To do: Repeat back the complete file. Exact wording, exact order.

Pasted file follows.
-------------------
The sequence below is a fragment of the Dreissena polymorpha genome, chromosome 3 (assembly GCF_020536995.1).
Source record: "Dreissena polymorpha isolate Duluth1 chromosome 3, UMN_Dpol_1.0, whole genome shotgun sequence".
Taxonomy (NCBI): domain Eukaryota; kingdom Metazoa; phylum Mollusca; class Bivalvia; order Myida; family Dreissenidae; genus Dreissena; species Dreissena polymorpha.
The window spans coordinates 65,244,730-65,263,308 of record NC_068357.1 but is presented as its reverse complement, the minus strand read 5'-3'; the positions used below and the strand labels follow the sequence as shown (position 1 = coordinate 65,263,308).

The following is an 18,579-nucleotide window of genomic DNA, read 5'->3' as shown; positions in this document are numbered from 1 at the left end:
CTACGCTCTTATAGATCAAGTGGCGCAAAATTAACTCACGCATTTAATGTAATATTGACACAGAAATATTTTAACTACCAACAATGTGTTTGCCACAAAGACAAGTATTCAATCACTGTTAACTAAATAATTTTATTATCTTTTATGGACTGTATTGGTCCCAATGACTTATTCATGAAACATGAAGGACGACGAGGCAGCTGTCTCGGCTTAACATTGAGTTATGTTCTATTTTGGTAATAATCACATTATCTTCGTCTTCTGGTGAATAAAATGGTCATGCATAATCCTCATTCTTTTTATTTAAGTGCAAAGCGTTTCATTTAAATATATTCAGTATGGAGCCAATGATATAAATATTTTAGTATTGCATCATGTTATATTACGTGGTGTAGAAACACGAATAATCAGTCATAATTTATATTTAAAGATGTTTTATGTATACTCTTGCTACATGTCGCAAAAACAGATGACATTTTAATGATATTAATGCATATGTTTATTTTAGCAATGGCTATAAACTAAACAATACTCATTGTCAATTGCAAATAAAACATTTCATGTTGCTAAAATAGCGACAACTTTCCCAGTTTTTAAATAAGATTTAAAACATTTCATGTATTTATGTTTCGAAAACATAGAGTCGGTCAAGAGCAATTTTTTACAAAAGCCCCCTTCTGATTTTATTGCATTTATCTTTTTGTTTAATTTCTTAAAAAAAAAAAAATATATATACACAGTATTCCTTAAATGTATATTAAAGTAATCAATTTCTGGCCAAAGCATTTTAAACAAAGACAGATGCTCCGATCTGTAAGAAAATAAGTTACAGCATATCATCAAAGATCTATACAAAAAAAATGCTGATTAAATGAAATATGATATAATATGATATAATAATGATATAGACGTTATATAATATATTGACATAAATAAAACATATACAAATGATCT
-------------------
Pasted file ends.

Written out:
The sequence below is a fragment of the Dreissena polymorpha genome, chromosome 3 (assembly GCF_020536995.1).
Source record: "Dreissena polymorpha isolate Duluth1 chromosome 3, UMN_Dpol_1.0, whole genome shotgun sequence".
Taxonomy (NCBI): domain Eukaryota; kingdom Metazoa; phylum Mollusca; class Bivalvia; order Myida; family Dreissenidae; genus Dreissena; species Dreissena polymorpha.
The window spans coordinates 65,244,730-65,263,308 of record NC_068357.1 but is presented as its reverse complement, the minus strand read 5'-3'; the positions used below and the strand labels follow the sequence as shown (position 1 = coordinate 65,263,308).

The following is an 18,579-nucleotide window of genomic DNA, read 5'->3' as shown; positions in this document are numbered from 1 at the left end:
CTACGCTCTTATAGATCAAGTGGCGCAAAATTAACTCACGCATTTAATGTAATATTGACACAGAAATATTTTAACTACCAACAATGTGTTTGCCACAAAGACAAGTATTCAATCACTGTTAACTAAATAATTTTATTATCTTTTATGGACTGTATTGGTCCCAATGACTTATTCATGAAACATGAAGGACGACGAGGCAGCTGTCTCGGCTTAACATTGAGTTATGTTCTATTTTGGTAATAATCACATTATCTTCGTCTTCTGGTGAATAAAATGGTCATGCATAATCCTCATTCTTTTTATTTAAGTGCAAAGCGTTTCATTTAAATATATTCAGTATGGAGCCAATGATATAAATATTTTAGTATTGCATCATGTTATATTACGTGGTGTAGAAACACGAATAATCAGTCATAATTTATATTTAAAGATGTTTTATGTATACTCTTGCTACATGTCGCAAAAACAGATGACATTTTAATGATATTAATGCATATGTTTATTTTAGCAATGGCTATAAACTAAACAATACTCATTGTCAATTGCAAATAAAACATTTCATGTTGCTAAAATAGCGACAACTTTCCCAGTTTTTAAATAAGATTTAAAACATTTCATGTATTTATGTTTCGAAAACATAGAGTCGGTCAAGAGCAATTTTTTACAAAAGCCCCCTTCTGATTTTATTGCATTTATCTTTTTGTTTAATTTCTTAAAAAAAAAAAAATATATATACACAGTATTCCTTAAATGTATATTAAAGTAATCAATTTCTGGCCAAAGCATTTTAAACAAAGACAGATGCTCCGATCTGTAAGAAAATAAGTTACAGCATATCATCAAAGATCTATACAAAAAAAATGCTGATTAAATGAAATATGATATAATATGATATAATAATGATATAGACGTTATATAATATATTGACATAAATAAAACATATACAAATGATCT